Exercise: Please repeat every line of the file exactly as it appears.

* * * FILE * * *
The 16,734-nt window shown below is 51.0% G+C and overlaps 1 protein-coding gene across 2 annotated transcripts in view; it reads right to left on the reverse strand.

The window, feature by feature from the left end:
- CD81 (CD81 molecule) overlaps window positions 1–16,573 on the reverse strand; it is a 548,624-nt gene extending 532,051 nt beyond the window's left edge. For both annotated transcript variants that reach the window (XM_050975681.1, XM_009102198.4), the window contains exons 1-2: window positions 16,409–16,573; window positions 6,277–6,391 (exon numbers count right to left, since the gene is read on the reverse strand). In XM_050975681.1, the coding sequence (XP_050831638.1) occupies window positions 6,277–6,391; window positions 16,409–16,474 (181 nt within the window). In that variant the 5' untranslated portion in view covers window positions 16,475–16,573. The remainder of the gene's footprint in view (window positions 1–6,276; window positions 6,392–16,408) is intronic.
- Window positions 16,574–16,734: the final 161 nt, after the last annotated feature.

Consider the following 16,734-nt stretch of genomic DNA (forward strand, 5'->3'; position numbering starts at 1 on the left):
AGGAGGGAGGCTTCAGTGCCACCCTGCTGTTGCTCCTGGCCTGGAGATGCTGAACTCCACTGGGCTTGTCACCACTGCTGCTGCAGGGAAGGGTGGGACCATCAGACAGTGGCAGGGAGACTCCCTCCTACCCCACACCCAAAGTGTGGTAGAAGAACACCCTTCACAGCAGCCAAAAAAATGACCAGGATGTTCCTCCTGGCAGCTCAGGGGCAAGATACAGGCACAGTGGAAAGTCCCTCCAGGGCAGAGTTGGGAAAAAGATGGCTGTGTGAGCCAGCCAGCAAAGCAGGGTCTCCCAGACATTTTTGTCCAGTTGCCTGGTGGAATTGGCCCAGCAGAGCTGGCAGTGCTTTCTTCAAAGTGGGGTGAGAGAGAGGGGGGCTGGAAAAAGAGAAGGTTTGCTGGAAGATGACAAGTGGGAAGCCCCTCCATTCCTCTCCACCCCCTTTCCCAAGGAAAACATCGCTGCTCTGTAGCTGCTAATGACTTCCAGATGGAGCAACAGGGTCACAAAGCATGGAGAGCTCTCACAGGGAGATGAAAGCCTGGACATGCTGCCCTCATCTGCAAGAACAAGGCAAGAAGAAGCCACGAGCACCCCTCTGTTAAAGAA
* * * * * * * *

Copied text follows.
The 16,734-nt window shown below is 51.0% G+C and overlaps 1 protein-coding gene across 2 annotated transcripts in view; it reads right to left on the reverse strand.

The window, feature by feature from the left end:
- CD81 (CD81 molecule) overlaps window positions 1–16,573 on the reverse strand; it is a 548,624-nt gene extending 532,051 nt beyond the window's left edge. For both annotated transcript variants that reach the window (XM_050975681.1, XM_009102198.4), the window contains exons 1-2: window positions 16,409–16,573; window positions 6,277–6,391 (exon numbers count right to left, since the gene is read on the reverse strand). In XM_050975681.1, the coding sequence (XP_050831638.1) occupies window positions 6,277–6,391; window positions 16,409–16,474 (181 nt within the window). In that variant the 5' untranslated portion in view covers window positions 16,475–16,573. The remainder of the gene's footprint in view (window positions 1–6,276; window positions 6,392–16,408) is intronic.
- Window positions 16,574–16,734: the final 161 nt, after the last annotated feature.

Consider the following 16,734-nt stretch of genomic DNA (forward strand, 5'->3'; position numbering starts at 1 on the left):
AGGAGGGAGGCTTCAGTGCCACCCTGCTGTTGCTCCTGGCCTGGAGATGCTGAACTCCACTGGGCTTGTCACCACTGCTGCTGCAGGGAAGGGTGGGACCATCAGACAGTGGCAGGGAGACTCCCTCCTACCCCACACCCAAAGTGTGGTAGAAGAACACCCTTCACAGCAGCCAAAAAAATGACCAGGATGTTCCTCCTGGCAGCTCAGGGGCAAGATACAGGCACAGTGGAAAGTCCCTCCAGGGCAGAGTTGGGAAAAAGATGGCTGTGTGAGCCAGCCAGCAAAGCAGGGTCTCCCAGACATTTTTGTCCAGTTGCCTGGTGGAATTGGCCCAGCAGAGCTGGCAGTGCTTTCTTCAAAGTGGGGTGAGAGAGAGGGGGGCTGGAAAAAGAGAAGGTTTGCTGGAAGATGACAAGTGGGAAGCCCCTCCATTCCTCTCCACCCCCTTTCCCAAGGAAAACATCGCTGCTCTGTAGCTGCTAATGACTTCCAGATGGAGCAACAGGGTCACAAAGCATGGAGAGCTCTCACAGGGAGATGAAAGCCTGGACATGCTGCCCTCATCTGCAAGAACAAGGCAAGAAGAAGCCACGAGCACCCCTCTGTTAAAGAA